This is a very personal note to my brothers and sisters nearing the end of their allotted term. It is time to start thinking in critical time. Life eventually boils down to time, particularly for those of us at the far end of life: how much time do we have left and what shall we do with it? At age 89 I have just begun to ponder both of these questions some three months after the death of my wife of 67 years from Alzheimer’s. From age 20 through her passing she, and later our children, formed the basis of all my decisions about time. The time we spent was always our time together or, when the children came along, family time. When Alzheimer’s manifested itself, I became her caregiver and my time became her time.
How much time is left and what to do with it are not existential questions that necessarily trouble those in youth or middle age. The very young initially have their time taken-up with schooling mandated by the state, family associated activities, and, later, things concerned with preparation for life’s long haul: occupation, marriage, children, etc. For the middle aged there is daily work for paychecks to pay for the things of life that have claimed one’s time. All things being equal, these two questions about critical time belong particularly to those of us at the far end of life, and those terminally ill. Once life has irrevocably changed (retirement, death of a spouse, advanced old age, terminal illness, etc.) we stand in a critical moment, at a critical juncture, where we are turning into that period of life we begin to recognize as our final days.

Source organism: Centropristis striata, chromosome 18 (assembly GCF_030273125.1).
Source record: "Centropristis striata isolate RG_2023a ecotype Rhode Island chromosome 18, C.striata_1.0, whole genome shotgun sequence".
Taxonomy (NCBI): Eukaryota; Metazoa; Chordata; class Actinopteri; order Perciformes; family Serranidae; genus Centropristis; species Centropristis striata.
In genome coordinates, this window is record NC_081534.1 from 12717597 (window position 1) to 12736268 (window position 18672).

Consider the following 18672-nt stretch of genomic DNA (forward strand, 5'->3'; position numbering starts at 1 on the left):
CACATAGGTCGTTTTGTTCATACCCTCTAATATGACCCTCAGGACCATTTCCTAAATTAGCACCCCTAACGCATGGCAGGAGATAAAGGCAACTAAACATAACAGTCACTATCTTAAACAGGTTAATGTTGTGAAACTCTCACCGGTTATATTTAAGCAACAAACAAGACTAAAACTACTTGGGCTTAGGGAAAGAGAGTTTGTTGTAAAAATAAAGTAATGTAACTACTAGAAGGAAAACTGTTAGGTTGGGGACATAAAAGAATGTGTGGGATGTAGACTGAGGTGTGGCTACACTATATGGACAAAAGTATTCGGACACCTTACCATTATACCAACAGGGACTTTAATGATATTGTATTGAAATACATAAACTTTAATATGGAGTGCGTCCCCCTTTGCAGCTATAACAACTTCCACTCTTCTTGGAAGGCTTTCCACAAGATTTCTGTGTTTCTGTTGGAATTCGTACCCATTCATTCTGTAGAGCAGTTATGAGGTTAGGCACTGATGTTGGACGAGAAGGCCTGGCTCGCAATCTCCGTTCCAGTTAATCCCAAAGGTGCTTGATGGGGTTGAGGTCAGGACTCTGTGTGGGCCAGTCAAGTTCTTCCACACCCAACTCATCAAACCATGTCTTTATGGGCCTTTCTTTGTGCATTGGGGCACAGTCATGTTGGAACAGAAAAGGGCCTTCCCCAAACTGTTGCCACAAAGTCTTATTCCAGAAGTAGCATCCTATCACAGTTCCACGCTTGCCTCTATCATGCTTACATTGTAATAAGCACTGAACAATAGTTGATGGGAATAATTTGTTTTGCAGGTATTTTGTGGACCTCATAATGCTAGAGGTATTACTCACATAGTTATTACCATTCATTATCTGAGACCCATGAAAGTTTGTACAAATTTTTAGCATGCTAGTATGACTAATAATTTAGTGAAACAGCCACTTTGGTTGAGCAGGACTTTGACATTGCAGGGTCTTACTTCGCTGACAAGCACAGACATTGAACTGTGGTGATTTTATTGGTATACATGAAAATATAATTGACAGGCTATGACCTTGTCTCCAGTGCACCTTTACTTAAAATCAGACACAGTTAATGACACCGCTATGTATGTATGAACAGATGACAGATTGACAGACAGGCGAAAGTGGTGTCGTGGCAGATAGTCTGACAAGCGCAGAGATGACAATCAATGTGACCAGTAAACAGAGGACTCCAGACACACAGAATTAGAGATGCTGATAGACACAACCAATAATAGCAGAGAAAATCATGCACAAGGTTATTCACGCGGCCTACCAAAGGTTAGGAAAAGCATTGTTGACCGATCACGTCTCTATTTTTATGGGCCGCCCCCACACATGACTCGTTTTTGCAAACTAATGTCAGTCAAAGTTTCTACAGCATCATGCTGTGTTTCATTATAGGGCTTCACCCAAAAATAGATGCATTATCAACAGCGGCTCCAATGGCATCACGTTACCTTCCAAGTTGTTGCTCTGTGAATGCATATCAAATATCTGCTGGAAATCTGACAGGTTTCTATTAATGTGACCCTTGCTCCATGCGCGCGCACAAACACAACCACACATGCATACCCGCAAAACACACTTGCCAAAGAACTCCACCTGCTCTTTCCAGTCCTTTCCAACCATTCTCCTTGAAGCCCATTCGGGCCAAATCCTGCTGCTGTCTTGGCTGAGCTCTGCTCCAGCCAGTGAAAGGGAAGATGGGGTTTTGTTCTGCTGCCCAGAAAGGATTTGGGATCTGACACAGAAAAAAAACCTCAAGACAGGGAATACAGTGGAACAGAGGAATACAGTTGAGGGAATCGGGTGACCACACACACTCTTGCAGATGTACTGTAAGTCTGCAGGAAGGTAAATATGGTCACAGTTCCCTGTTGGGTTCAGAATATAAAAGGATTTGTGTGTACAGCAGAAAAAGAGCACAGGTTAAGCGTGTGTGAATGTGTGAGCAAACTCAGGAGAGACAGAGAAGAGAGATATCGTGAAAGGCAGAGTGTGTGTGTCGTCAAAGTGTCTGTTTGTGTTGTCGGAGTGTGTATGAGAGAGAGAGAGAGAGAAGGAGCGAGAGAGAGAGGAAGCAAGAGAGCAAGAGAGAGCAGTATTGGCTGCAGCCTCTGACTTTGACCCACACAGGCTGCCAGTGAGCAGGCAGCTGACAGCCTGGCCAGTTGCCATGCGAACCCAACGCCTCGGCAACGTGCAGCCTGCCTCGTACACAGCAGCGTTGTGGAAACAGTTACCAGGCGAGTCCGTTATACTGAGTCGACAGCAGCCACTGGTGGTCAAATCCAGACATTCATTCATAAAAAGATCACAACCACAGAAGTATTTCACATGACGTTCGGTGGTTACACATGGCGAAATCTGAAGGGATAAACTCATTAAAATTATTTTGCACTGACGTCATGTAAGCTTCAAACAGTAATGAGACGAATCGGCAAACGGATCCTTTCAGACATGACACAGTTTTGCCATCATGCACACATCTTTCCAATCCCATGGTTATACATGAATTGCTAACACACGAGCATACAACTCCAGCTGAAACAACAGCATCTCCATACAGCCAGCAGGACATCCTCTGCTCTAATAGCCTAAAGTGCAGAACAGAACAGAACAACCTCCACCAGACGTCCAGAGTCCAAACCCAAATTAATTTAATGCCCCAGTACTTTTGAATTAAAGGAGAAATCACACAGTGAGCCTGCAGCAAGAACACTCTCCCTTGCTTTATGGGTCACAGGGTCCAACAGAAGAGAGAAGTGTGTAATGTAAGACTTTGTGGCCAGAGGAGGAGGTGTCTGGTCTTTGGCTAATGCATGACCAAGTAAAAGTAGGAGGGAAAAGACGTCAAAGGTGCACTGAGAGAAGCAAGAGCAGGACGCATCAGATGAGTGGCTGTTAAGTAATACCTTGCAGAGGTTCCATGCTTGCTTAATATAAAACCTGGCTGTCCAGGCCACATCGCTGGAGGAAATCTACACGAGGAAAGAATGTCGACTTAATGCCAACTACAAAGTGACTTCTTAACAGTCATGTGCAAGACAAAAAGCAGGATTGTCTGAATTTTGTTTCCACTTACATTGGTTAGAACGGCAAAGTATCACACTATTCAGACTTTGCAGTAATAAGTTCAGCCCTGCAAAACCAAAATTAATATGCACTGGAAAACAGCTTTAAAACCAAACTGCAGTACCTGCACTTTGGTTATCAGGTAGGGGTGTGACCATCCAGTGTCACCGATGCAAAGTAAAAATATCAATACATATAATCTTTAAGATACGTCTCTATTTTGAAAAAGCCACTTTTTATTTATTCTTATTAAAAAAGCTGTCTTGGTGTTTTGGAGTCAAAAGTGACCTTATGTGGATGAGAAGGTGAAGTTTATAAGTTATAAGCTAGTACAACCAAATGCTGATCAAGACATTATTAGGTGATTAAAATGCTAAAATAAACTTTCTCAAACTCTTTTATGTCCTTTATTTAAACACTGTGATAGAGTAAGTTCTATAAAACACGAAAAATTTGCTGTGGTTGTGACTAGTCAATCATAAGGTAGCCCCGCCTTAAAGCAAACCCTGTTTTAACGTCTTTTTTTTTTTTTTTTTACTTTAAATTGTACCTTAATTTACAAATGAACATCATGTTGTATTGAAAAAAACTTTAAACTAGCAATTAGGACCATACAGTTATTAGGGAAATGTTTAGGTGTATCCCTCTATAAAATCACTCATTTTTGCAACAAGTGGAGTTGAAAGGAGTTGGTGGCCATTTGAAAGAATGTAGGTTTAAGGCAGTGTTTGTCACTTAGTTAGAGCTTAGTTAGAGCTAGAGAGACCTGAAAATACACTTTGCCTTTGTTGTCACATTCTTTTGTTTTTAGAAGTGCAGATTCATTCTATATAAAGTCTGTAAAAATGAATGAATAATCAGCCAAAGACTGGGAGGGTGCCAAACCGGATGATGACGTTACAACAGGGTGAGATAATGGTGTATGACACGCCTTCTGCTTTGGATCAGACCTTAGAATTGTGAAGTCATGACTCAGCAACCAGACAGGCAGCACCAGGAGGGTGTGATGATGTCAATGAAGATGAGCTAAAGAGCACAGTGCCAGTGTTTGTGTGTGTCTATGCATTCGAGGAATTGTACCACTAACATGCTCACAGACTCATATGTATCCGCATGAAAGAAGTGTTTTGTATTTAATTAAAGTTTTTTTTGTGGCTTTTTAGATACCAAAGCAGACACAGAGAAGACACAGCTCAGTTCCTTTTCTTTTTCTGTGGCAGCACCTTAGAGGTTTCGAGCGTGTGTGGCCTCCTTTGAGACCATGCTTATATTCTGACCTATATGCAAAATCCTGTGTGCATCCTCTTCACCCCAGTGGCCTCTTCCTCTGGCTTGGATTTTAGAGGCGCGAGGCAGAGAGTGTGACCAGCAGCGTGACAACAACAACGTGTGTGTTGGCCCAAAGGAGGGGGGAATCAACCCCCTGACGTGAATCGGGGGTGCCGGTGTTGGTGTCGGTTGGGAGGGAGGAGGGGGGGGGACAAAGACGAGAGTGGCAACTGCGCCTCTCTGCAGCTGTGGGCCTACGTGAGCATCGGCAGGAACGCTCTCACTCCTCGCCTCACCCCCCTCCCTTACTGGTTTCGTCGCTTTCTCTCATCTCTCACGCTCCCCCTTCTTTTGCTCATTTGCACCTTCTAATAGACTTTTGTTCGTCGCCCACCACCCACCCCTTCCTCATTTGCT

The ancient Greeks recognized the nature of critical time and distinguished generally between two words for time: Chronos (χρονος) and Kairos (καιρος). Chronos designated “a definite time, a period of time, a while, a season,” but Kairos with respect to time designated “the right point of time, the proper time or season for action, the exact or critical time.”1 The latter moment is where many of us now find ourselves, at a critical juncture facing the end of our days at some unknown point in the not-too-distant future. The question is very personal: what to do with these final days?
Since Peggy died, I have received advice for dealing with loneliness and grief in various forms: pamphlets from funeral homes, personal advice from good friends, calls from social workers, etc. The advice, probably coming from experience (personal and otherwise), is informally the same: seek counseling from a licensed therapist; find a support group; volunteer with some social service agency, hospital, or charity; take a class; perhaps take a trip where one is forced to make new acquaintances; find reasons to visit with old friends; take up a hobby or immerse oneself in hobbies of long standing. All of these are helpful suggestions. But, somehow, they have not resonated with me, being so close to the end of this final term of life (pardon the academic allusion). I have strong family support from my children, grandchildren, great grandchildren, most of whom live right near in my neighborhood.